This Christmas, the decision for me on what to get, probably isn’t so important, as the little guy seems pretty occupied by his toes at the moment, but as his interests evolve it will be up to me to help guide him, like my Dad did for me. For the moment I’ve noticed he likes banging his hands on anything; tables; his thighs; his mum’s face; my crotch (ouch), so I’m thinking maybe a little drum or keyboard with sound effects might be a winner – try to channel that inner beat and rhythm. I will let you know how I go post summer equinox.

Anyway to wrap things up…yes I went there (it’s ok, I’m a Dad now), I put this to you little Rory – when you are old enough to read, and you are asking for the latest plastic crapenator, I will refer you to this little piece as to why you received a telescope, a chemistry set, or something sport like. If I feel a toy doesn’t help you learn something, you won’t be getting it from me, but feel free to buy it yourself with your earned pocket money, because Son, that’s the value of currency, if it’s your own, you can get what you want, and if it’s not, be thankful you get anything at all xxx

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Stuff you have done lately

1. Said Dad three times (yes I can lay claim to the first word), not sure if you knew what you were saying but like any good Aussie, I’ll claim it. It took you some effort to get it out and much concentration, but it went like this NnnnnnnnnnnnnDaaaaaaaaaad. Too cute and your Mum can vouch for it also. You have also said No to Avó…cheeky monkey.

2. You have had your first couple of flights, and you’re a good little flyer. I’ve only had to by earplugs for a passenger once, and you prefer bosoms for a pillow (Cornershop’s song holds true).

3. You like to smack your Mum in the face to wake her up.

4. You are not big on being left alone, even for a minute. Hence your Mum has dubbed you the ginger whinger, only because it’s easier to rhyme than auburn.

5. You are getting better at tummy time, although since you have learnt to roll, you much prefer to do that.


6. Your farts stink ! Like a little stinky malinky poo poo monster.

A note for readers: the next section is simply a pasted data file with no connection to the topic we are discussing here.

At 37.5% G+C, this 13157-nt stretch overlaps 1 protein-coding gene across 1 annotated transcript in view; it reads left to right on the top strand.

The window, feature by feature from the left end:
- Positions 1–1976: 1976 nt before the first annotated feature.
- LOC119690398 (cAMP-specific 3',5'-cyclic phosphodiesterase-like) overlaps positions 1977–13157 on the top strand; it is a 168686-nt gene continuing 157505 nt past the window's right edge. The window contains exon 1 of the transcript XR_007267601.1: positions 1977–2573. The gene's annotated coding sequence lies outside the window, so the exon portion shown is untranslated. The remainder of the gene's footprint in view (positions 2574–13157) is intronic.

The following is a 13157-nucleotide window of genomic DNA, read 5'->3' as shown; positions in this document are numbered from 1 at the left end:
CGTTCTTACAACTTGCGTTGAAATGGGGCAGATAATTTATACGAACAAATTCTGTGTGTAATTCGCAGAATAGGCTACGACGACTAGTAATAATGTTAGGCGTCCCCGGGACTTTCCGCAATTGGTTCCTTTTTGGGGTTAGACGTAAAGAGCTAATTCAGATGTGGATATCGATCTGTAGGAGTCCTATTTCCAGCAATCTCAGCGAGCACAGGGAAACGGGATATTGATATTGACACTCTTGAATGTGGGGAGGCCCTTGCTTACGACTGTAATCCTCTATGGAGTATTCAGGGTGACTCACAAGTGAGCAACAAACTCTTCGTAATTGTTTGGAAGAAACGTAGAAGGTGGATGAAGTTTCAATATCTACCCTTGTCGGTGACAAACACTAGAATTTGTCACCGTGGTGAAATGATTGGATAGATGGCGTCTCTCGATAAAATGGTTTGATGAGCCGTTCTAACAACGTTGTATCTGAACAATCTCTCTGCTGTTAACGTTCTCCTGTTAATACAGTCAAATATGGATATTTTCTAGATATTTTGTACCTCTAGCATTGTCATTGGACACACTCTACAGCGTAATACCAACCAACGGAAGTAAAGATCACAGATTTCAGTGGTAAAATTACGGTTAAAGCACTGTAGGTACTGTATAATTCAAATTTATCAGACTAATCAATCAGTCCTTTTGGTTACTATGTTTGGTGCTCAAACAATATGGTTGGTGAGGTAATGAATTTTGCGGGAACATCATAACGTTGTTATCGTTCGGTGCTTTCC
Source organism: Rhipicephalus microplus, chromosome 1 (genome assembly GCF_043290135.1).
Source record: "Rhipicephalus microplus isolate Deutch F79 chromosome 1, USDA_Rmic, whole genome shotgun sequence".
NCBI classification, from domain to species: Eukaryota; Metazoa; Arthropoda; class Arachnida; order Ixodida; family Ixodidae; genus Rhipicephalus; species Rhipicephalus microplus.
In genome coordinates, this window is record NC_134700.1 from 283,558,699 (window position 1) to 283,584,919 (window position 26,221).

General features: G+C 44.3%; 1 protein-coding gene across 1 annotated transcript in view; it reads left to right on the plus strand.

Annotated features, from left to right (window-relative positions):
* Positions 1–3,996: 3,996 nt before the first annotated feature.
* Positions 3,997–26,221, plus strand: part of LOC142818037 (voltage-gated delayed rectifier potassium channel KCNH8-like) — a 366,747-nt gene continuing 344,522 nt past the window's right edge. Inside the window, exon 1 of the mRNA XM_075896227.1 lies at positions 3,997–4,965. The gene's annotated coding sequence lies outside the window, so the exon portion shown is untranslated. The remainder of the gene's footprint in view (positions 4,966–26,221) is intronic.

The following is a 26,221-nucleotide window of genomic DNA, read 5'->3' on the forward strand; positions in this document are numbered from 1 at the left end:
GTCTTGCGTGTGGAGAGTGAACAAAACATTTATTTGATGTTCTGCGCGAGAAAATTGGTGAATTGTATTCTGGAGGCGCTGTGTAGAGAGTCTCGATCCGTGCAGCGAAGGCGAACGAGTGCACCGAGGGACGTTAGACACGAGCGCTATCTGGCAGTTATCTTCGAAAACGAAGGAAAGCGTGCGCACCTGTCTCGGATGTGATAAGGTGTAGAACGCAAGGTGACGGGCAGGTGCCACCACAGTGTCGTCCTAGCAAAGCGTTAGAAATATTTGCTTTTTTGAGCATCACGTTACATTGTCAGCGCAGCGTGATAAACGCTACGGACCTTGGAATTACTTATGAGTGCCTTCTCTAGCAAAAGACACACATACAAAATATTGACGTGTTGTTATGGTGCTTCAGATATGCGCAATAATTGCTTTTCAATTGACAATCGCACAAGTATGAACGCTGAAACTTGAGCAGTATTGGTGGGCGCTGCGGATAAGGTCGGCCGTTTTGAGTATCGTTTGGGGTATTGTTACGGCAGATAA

7. You love spinning, rolling, and being thrown and caught. Your face lights up and you start giggling with glee ( Your mother hates the up up catch game but it’s our little secret;)

8. You love the boogah song and all its re-mixes. He’s the boog boog boogiddy boog.

9. You can hold your own bottle, and have learnt how to get monkey to play his music by pulling on the handle.

912_1110. You have swum in the ocean and a pool. You weren’t really sure about it both times but you did have a little kick kick.

11. You adore your Avó and her big pillows, and love nudey nude time during your daily bath with Mummy.

12. Your yoga skills have become enviable, you can actually put your foot in your mouth and I don’t mean by saying the wrong thing, that will come later.

912_1Tip of the Ice-blog #10

With our little boy teething, his sleep has become even more precious. To help soothe and settle we use shooshas (dummies) from the freezer, and if needed we put a little (as directed) bonjela on the bottom of the shoosha and rub the area affected before bed. I’m not game to put my finger in after hearing his Mum’s cries. Occasionally, if he’s really irritable and all else fails, we use baby Panadol liquid via a syringe. During the day it is all about taking his mind off the sore little gums with plenty of play and love.

In Da Club (New Parent Remix feat. My fifty cents)

indaclubYou’re probably starting to think that I’m getting a little gangsta keeping with the R&B theme, but a good club beat is hard to knock. I loved the song, In Da Club by 50 cent when it came out, it bridged a gap across my mainstream musical landscape. It let me experience another side to life. Nodding my head, I felt like I was in da club, even if it was for a fleeting moment.